OnceInALifetime
Member
Member # 26023
Default  Posted: 9:29 PM, July 20th (Saturday)

OIAL...you aren't having to be around people who are really facing their views on homosexuality/bisexuality when they date you.

Not entirely true. I've told some dates about my XW's sexcapades. She hooked up with both men and women (probably horses and goats, too), but none of my dates keyed in on the bisexual stuff. Hell, I never keyed in on that. It was all just betrayal, period.

The worst response I got was from a woman who asked me what I might have done to make XW cheat. Fuck off, lady. But everyone else simply expressed surprise and understanding.

Sucks that your dates have focused not on the betrayal, but rather their own lewd curiosity.


BH, now divorced

Posts: 3012 | Registered: Oct 2009
uncertainone
Member
Member # 28108
Default  Posted: 10:23 PM, July 20th (Saturday)

She hooked up with both men and women (probably horses and goats, too),

Right, because that's the natural progression.

Cmego, I understand. I have actually gotten some of the same shit when I've chosen to share a bit of my history although it's quite different at first. Very excited, then assume promiscuity and would need a homing device.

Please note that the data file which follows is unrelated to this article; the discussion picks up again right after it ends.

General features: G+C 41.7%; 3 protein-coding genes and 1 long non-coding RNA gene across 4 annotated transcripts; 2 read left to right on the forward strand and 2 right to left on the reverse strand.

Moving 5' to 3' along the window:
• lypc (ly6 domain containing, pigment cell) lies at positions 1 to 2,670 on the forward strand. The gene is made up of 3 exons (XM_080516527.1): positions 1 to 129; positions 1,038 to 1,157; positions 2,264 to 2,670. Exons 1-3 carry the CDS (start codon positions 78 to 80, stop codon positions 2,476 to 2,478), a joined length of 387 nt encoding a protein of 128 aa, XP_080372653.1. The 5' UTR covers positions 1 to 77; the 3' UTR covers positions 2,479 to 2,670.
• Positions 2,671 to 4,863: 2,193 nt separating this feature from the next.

That's when those boundaries become steel fortresses. Not up for discussion or any further dates. Period.

You are not a research project or on trial and they don't get to depose you.

Trust then share. I'm so sorry. Makes me quite pissed for you.


Me: 37

'til the roof comes off. 'til the lights go out. 'til my legs give out, can't shut my mouth


Posts: 6795 | Registered: Mar 2010
cmego
Member
Member # 30346
Default  Posted: 10:42 PM, July 20th (Saturday)

Men are very focused on sex. Women are naturally more sympathetic, empathetic and...kind. Men just aren't. They want sexual details to...help them understand, I guess.

I remember discussing with my fSO about WHY my former sex life fascinated people. I didn't ask fSO about his sex life with his former wife. Why do people find mine so interesting? Because it is like Jerry Springer? I think it is back to closet bigotry. The "strap-on" comment floored me. From that guy's perspective...it was a "joke".

I don't know. It just is.

I haven't figured most of this out yet. I just keep hoping that the right guy will come along and it will just work out.

Not sure about OLD right now. That just doesn't seem to be working for me, so I'm going to step back for a bit. School is starting in a few weeks and I'm going to be slammed.

I think I get tired of thinking about it. I'm so used to being on my own, it feels like such a waste of my time to try and date. Like, it isn't going to happen, not on OLD. I think someone probably needs to meet me the "old fashioned way" so they can meet ME.


me...BS, 43 years old, 2 small kids
WS, 41, multiple gay affairs
M 15 years, together 17
Divorced

"For whatever we lose, like a you or a me, it's always ourselves we find in the sea" ee cummings